SPINw Mental Game Performance Spectrum

 

 

Mental side of Coaching

by Glen Coblens, MA

Most coaches agree that sports are more mental than physical. Yet most athletes focus more on their physical skills. Coaching is the same. In addition to working on game strategy and skill development, coaches should focus more on proper breathing techniques, communication, preparation and goal setting. How do successful coaches stay in the moment, be calm during tense competitions, make strategic decisions and clearly communicate to their teams? The time and effort they put in way before working with their athletes will provide them with a strong base to rely on.

  1. Just like athletes, learning proper breathing techniques can help coaches. Circle breathing, where you take deep breaths in through your nose and out through your mouth can lower your heart rate, help you think clearly and focus on the task at hand.
  2. How coaches communicate with their athletes is just as important as what they communicate. Athletes want to feel validated in their thoughts and feelings. The goal is for each athlete to reach his/her potential and if it is a team sport for the team to reach its full potential. Coaches who make the effort to value athlete’s comments and provide clear and constructive instructions in return have greater success in achieving this goal. In addition, coaching is about developing relationships and helping athletes grow and develop as people. When an athlete feels validated, they are more likely to increase their effort, “buy into the game-plan,” feel better about themselves and perform at a higher level.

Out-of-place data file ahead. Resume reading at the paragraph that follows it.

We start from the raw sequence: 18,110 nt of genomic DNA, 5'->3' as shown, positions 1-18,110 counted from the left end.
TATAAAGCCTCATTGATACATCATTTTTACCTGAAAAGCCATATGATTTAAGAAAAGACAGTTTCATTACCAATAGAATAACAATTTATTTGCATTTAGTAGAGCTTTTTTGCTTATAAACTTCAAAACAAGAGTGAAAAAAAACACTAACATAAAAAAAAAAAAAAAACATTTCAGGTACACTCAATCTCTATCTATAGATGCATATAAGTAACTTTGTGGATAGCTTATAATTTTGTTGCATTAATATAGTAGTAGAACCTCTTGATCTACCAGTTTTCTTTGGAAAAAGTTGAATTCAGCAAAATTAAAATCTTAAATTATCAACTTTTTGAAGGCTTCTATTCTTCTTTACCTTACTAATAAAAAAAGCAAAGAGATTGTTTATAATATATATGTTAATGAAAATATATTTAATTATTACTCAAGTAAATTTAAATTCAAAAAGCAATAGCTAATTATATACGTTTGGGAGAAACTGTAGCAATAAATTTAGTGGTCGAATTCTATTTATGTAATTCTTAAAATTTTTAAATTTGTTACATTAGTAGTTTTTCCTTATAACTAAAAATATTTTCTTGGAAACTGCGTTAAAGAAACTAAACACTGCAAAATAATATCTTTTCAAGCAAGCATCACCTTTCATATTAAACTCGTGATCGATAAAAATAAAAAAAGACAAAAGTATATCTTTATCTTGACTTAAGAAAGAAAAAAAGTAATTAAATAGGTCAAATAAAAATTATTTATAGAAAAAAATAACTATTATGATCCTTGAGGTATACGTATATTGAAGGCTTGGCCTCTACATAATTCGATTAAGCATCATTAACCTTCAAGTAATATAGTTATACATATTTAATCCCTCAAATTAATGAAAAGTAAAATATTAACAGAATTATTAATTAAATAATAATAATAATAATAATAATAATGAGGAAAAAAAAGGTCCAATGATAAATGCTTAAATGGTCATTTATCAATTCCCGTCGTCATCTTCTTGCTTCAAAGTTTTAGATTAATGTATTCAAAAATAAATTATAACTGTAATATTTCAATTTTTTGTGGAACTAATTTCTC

3. Sports provides lessons for life and preparation is the key to anything in life. Successful coaches are good at focusing on what is needed and preparing a plan to accomplish it. Plans can include a slogan such as “Win the Day” (former University of Oregon and current Philadelphia Eagles football coach Chip Kelly) to motivate athletes and teams. Knowing your athlete’s strengths and weaknesses is vital to preparing a successful game-plan. “Work on your weaknesses but play to your strengths” is a saying that may help coaches improve their preparation.
  4. How does your physical body know what your mind expects from it if you do not set a goal? We instruct athletes to set goals all the time, but coaches need goals as well. Whether it is a season, practice, competition, individual athlete or overall team goal; document your goals, read them aloud and refer back to them often. Use trigger words to remind you of your goals and help you stay relaxed and focused throughout the season, practice or competition.

Mental training is not just for athletes. For the same reasons why athletes benefit from mental strength, coaches will benefit as well. If you want to help athletes improve, have more success in competitions, improve your self-esteem and self-confidence take time to practice the skills outlined above. After all, coaches are developing tomorrow’s leaders. The better we lead today, the better they can lead tomorrow.

SPINw consultants work with coaches individually and in groups. Contact us for more information.
Additionally,  check out our Psychology of Coaching Workshop coming on May 4th, 2014.